How Donna Summer Created the Sound of the Future on ‘I Feel Love’

Donna Summer‘s fifth studio album, I Remember Yesterday, was designed to take listeners on a journey through musical years gone by. The LP’s closing track, however, was intended to introduce the future.

Like Summer’s previous three albums, I Remember Yesterday was conceptual, this time chronicling the evolution of popular music through each decade. She was still incorporating a modern disco sound, while on side one of the LP, “I Remember Yesterday” represented the ’40s, “Love’s Unkind” the ’50s and “Back in Love Again” the ’60s. Then the flipside of the record kicked it up a notch, with “I Feel Love” arriving at the very end of the LP. Summer had been dubbed the “Queen of Disco” for her immense success in the genre — she had a Top 40 hit every single year between 1975 and 1984 — but she wasn’t about to get too comfortable doing the same old thing.

There was a lot to compete with as “I Feel Love” arrived as a single on July 2, 1977: The Clash, the Sex Pistols and Elvis Costello released debut albums that year as the second wave of punk rock began to sweep the scene, while landmark albums like Fleetwood Mac‘s Rumours and Pink Floyd‘s Animals dominated the charts. But Summer was after a different sound.

To create this futuristic sound, “I Feel Love” co-producer and co-writer Giorgio Moroder employed electronic tools in a very forward-looking, all-encompassing way.

“I did it by only using synthesizers, because I thought it was the instrument that would be used in the future — be the instrument of the future,” Moroder said a 2015 interview. “We used it, and only it, to create all the sounds. I wanted to try to imitate what people would do in 20 or 30 years. I used all digital sounds for the song, all of them coming from the computer. Everything except the voice was created by the Moog.”

Listen to Donna Summer’s ‘I Feel Love’

Plenty of rock bands had utilized Moog synthesizers through the ’60s and ’70s, from the Beatles to the Rolling Stones, the Monkees to the Grateful Dead, but it could sometimes be difficult to hit the sweet spot between too much and not enough. To use the Moog for every sound in a single song was a risk, but a worthy one. When writing the music, Moroder drastically changed his approach, started with a bass line and filling in pieces on the Moog as he went along. Once he added an ever-so-slight delay on the bass line, Moroder knew he’d cracked the code.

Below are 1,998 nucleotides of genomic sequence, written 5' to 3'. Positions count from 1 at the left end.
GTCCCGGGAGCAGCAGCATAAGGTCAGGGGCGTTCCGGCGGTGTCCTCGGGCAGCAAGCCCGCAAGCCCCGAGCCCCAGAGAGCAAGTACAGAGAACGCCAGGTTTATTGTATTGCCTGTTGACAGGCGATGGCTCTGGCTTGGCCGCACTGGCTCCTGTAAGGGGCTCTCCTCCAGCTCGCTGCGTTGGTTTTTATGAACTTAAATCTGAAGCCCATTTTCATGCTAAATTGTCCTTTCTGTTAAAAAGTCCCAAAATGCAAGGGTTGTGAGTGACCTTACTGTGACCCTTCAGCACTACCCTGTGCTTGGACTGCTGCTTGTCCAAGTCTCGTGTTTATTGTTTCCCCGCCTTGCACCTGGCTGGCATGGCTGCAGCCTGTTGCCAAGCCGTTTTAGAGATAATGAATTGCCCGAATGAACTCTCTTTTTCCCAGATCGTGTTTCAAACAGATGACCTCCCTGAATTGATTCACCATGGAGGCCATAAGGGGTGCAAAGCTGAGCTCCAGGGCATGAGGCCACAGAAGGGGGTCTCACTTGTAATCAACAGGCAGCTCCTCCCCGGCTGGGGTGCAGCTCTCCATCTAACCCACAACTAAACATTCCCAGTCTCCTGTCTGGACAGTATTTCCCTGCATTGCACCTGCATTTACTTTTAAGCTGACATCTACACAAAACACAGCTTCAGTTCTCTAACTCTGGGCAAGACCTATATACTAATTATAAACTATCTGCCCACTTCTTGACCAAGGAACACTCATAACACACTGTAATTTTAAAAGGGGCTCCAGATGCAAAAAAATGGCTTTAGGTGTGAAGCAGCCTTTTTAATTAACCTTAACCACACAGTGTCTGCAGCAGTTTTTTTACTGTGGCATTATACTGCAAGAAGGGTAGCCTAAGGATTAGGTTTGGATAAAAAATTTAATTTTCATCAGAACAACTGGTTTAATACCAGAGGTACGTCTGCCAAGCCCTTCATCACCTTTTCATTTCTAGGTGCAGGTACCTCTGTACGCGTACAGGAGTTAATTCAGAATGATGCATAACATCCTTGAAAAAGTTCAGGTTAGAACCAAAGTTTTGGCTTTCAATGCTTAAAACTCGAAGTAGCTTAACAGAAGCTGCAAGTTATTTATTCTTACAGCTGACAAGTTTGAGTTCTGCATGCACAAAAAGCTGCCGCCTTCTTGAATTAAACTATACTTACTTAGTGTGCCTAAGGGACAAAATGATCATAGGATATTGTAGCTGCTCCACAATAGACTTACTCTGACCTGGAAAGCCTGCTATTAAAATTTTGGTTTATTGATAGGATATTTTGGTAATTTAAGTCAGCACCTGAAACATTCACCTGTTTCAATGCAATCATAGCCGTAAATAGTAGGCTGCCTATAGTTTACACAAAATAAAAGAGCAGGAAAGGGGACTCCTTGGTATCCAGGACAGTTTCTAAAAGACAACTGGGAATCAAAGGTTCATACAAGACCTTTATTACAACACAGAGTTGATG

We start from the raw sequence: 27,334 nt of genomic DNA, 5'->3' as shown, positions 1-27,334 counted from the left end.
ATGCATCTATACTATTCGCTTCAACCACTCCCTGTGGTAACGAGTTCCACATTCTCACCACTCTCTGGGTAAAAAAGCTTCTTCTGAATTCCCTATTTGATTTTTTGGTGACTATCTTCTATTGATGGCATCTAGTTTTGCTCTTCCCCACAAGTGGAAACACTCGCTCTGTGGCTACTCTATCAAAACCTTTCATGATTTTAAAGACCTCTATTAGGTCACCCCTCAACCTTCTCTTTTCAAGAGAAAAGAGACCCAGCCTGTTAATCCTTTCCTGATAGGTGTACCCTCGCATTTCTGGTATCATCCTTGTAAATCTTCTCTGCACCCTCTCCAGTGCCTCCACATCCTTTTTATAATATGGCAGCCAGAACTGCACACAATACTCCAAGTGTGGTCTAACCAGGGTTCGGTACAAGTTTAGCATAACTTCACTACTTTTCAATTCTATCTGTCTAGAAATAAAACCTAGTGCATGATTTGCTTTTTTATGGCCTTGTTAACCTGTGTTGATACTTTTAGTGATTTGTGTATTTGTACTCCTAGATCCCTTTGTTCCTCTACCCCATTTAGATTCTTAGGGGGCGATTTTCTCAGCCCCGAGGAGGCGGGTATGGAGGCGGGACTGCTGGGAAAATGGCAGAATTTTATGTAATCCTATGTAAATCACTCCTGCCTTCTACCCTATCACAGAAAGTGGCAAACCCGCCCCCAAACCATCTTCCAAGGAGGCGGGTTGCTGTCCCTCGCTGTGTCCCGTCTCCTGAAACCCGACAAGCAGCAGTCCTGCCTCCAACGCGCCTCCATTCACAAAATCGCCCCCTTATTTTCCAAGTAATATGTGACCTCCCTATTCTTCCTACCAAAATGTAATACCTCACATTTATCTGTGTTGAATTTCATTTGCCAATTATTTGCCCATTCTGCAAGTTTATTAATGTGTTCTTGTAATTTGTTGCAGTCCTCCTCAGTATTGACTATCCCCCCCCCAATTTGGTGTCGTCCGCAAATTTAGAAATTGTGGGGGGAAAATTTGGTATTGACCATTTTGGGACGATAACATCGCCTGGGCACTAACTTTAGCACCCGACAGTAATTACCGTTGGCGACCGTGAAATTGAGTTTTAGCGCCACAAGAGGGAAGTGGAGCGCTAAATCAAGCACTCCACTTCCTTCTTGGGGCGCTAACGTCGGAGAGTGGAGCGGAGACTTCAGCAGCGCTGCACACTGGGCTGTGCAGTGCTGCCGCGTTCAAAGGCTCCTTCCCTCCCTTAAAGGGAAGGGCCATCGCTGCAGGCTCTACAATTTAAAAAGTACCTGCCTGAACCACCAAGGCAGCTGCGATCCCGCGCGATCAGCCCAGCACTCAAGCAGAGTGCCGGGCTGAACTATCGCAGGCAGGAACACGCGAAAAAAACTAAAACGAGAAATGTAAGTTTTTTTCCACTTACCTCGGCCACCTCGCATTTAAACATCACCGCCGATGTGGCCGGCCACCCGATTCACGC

“That changed the whole atmosphere of the whole sound of the song,” he told Billboard in 2017. “That was the moment when I thought ‘This is a great song, and possibly something new.’”

Summer and co-producer Pete Bellotte once again tackled the lyrics. “I can’t really speak for anybody except for myself, but in my case a lot of thought has gone into our records,” Summer told the New York Times in 1979. “Of course, some people start following other people, and if they don’t have hits after a while, they may settle for formulas they think are going to be successful — a steady beat, few lyrics, a continual throb, mindless music. With us, Giorgio and Pete and I always worked as a team.”

“I Feel Love” took the music world by storm, reaching No. 1 in the U.K. and No. 6 in the U.S., but its impact reached well beyond the charts. David Bowie was introduced to the track by Brian Eno, who came running in one day while they were recording in Berlin to say he’d heard “the sound of the future.”

“And I said, ‘Come on, we’re supposed to be doing it right now,'” Bowie later told Rolling Stone. “He said, ‘No, listen to this,’ and he puts on ‘I Feel Love’ by Donna Summer. Eno had gone bonkers over it, absolutely bonkers. He said, ‘This is it, look no further. This single is going to change the sound of club music for the next 15 years’ – which was more or less right.”

Watch Donna Summer Perform ‘I Feel Love’ Live in 1977

Ironically, inventor Robert Moog didn’t care for the track, telling the Los Angeles Times in 1981 that he felt there was a “sterile” quality to the song. “Warm, lyrical vocals but essentially it sounded like she [Summer] was fighting the sequencer,” Moog added. “When the sequencer stopped, I felt that I could hear the audience sort of coming alive and breathing a sigh of relief.”

Regardless, “I Feel Love” laid a foundation for the future of electronic dance music and inspired a cohort of musicians like Bowie, Blondie, the Human League and others who would go on to push the boundaries of ’80s synth-pop. Moroder credited the song’s success to the distinct juxtaposition between the synths and Summer’s human voice.

“I think it was the contrast between the metallic, drum machine, that sound, and then the beautiful romantic voice of Donna,” Moroder said. “Based upon the music, you would expect a robot to be singing, not Donna! It was a Beauty and the Beast type of thing. It was a whole new dimension that you wouldn’t expect.”

Today, Summer is frequently remembered for her contributions to the genre of disco, but she often chose to see the bigger musical picture.

“In Europe, ‘disco’ just means a place where music is played on records. They play anything there in a disco. I’ve had a little resistance on American radio,” she said in 1979, referencing those who didn’t think she’d last long in the industry. “I’m happy to say that I’ve managed to come through all right.”

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